All of my relationships are sad,
like a whole bunch of petals doing a slow drop off the acacia tree,
the jacaranda’s tree’s light purple petals
falling down through the air.
I heard that in the most ancient of languages,
the present tense is just the past tense
structure plus the future tense structure,
and the two are perfectly overlaid, like two Roscolene
gel sheets layered across the top of some perfect stage light fixture
and so anytime you say anything
about the thing that is happening right now,
or the thing that you want this instant,
what you’re actually speaking of is some sort of
shiny orange and pink circle,
where past and future combine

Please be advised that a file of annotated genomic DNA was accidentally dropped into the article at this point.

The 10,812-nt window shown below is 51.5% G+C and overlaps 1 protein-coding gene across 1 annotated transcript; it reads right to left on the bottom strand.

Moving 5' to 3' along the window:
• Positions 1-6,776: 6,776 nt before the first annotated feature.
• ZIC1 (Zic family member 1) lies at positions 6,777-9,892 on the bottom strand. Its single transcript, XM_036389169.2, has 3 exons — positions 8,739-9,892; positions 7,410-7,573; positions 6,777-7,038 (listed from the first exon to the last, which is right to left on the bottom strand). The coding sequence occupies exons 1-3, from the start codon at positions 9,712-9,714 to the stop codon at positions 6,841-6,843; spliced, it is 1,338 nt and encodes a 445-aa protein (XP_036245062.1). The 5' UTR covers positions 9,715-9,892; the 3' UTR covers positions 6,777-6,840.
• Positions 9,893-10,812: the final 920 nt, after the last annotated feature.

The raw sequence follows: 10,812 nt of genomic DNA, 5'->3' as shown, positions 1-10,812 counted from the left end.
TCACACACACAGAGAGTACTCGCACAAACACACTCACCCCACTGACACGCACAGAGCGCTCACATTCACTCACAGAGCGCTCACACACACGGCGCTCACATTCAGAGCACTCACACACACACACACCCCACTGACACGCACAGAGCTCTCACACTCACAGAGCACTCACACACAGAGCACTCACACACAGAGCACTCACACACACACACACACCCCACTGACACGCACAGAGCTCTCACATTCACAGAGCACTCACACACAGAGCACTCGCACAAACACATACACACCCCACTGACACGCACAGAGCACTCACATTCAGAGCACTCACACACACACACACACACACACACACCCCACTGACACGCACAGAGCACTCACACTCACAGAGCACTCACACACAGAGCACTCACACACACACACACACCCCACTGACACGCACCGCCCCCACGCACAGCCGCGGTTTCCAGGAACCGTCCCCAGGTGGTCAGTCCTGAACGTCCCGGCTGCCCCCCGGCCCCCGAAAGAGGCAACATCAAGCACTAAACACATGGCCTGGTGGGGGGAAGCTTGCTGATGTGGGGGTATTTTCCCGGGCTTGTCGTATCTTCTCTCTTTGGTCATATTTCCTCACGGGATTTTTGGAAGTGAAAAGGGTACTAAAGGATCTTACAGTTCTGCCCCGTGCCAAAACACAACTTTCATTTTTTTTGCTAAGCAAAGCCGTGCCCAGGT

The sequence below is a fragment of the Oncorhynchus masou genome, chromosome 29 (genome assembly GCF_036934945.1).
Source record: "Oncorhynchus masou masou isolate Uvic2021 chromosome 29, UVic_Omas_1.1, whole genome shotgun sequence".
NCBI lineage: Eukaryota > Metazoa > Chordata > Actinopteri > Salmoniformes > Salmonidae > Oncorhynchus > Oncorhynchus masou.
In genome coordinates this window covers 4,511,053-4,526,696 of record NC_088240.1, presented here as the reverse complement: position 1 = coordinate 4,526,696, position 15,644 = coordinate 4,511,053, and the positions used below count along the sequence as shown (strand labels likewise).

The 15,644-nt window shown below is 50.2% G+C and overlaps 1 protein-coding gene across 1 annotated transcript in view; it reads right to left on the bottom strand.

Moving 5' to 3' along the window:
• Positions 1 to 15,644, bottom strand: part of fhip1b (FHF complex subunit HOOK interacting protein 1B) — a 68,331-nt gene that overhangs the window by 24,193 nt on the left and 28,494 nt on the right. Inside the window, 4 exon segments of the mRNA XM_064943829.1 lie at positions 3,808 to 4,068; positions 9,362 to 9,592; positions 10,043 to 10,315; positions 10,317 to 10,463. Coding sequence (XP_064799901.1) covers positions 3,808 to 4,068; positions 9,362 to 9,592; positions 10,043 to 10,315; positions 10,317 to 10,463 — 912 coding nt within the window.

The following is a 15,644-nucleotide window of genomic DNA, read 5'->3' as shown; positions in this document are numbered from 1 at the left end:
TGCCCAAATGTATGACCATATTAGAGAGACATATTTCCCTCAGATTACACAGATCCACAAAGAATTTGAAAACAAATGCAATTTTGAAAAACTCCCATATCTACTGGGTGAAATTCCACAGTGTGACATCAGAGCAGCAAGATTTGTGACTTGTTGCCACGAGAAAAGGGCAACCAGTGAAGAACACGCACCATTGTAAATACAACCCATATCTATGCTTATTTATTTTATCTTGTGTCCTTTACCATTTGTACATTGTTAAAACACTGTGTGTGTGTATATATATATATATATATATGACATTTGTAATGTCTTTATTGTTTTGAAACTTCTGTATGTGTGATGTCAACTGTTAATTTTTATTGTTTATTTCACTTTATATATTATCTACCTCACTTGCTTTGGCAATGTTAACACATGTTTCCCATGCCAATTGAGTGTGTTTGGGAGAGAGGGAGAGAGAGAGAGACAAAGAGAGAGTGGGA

before it all just fades.
When I was a sixteen year old,
I believed that the only potential forms of death for me
would be explosion or implosion,
and I wished for some kind of spontaneous
combustion each day.
When I think of time, I like to dwell
upon the thick ray of light illuminating a strip of garden near the table
where Avichai and I sit or sat or will sit or are sitting --
the one with flecks of gold dust swirling around within its ocular bounds like several
galaxies near enough to me to touch.
I guess what I’m saying is that you come home in the afternoon,
and I come down on you, and the music is on.
If you know what I mean, it immensifies me.
I wonder about the jacaranda tree and about whether it is still turning the whole
block light purple with its treats in springtime.
We flew a little.
Liz Peters is a poet from California in New York. She works as the program manager at Bowery Poetry and will be studying literary translation at CUNY Queens starting this fall. Her work has appeared in No, Dear Magazine, the Koans and Performance Project and on the album Warszawa by the rock band Point Reyes (Cakes and Tapes, 2012).